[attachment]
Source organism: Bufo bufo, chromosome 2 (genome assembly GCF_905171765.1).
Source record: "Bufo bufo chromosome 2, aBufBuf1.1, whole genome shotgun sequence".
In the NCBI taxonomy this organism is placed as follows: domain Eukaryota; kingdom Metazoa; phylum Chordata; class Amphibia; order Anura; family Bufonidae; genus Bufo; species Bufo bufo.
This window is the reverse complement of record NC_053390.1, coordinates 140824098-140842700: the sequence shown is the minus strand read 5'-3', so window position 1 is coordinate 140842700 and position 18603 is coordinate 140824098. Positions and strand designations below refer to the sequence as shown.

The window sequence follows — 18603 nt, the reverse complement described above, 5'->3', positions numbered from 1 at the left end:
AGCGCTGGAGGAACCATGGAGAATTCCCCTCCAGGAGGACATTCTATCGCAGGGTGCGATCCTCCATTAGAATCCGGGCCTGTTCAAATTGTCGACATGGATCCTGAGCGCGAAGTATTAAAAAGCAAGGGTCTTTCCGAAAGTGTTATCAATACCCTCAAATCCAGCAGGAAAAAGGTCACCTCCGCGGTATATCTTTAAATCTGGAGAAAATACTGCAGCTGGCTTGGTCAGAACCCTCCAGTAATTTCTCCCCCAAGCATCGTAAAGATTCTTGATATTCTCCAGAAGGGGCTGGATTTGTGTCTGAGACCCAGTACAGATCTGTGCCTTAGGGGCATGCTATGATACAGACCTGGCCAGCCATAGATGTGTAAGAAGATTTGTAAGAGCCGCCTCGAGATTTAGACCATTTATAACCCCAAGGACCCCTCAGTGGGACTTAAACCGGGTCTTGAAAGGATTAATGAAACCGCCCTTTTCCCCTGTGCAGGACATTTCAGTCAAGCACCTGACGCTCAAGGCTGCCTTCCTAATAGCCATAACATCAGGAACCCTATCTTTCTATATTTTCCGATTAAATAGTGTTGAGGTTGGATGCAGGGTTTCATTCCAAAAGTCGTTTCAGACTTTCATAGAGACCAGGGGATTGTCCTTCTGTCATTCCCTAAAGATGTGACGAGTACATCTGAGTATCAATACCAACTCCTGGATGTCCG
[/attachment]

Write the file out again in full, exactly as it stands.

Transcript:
Source organism: Bufo bufo, chromosome 2 (genome assembly GCF_905171765.1).
Source record: "Bufo bufo chromosome 2, aBufBuf1.1, whole genome shotgun sequence".
In the NCBI taxonomy this organism is placed as follows: domain Eukaryota; kingdom Metazoa; phylum Chordata; class Amphibia; order Anura; family Bufonidae; genus Bufo; species Bufo bufo.
This window is the reverse complement of record NC_053390.1, coordinates 140824098-140842700: the sequence shown is the minus strand read 5'-3', so window position 1 is coordinate 140842700 and position 18603 is coordinate 140824098. Positions and strand designations below refer to the sequence as shown.

The window sequence follows — 18603 nt, the reverse complement described above, 5'->3', positions numbered from 1 at the left end:
AGCGCTGGAGGAACCATGGAGAATTCCCCTCCAGGAGGACATTCTATCGCAGGGTGCGATCCTCCATTAGAATCCGGGCCTGTTCAAATTGTCGACATGGATCCTGAGCGCGAAGTATTAAAAAGCAAGGGTCTTTCCGAAAGTGTTATCAATACCCTCAAATCCAGCAGGAAAAAGGTCACCTCCGCGGTATATCTTTAAATCTGGAGAAAATACTGCAGCTGGCTTGGTCAGAACCCTCCAGTAATTTCTCCCCCAAGCATCGTAAAGATTCTTGATATTCTCCAGAAGGGGCTGGATTTGTGTCTGAGACCCAGTACAGATCTGTGCCTTAGGGGCATGCTATGATACAGACCTGGCCAGCCATAGATGTGTAAGAAGATTTGTAAGAGCCGCCTCGAGATTTAGACCATTTATAACCCCAAGGACCCCTCAGTGGGACTTAAACCGGGTCTTGAAAGGATTAATGAAACCGCCCTTTTCCCCTGTGCAGGACATTTCAGTCAAGCACCTGACGCTCAAGGCTGCCTTCCTAATAGCCATAACATCAGGAACCCTATCTTTCTATATTTTCCGATTAAATAGTGTTGAGGTTGGATGCAGGGTTTCATTCCAAAAGTCGTTTCAGACTTTCATAGAGACCAGGGGATTGTCCTTCTGTCATTCCCTAAAGATGTGACGAGTACATCTGAGTATCAATACCAACTCCTGGATGTCCG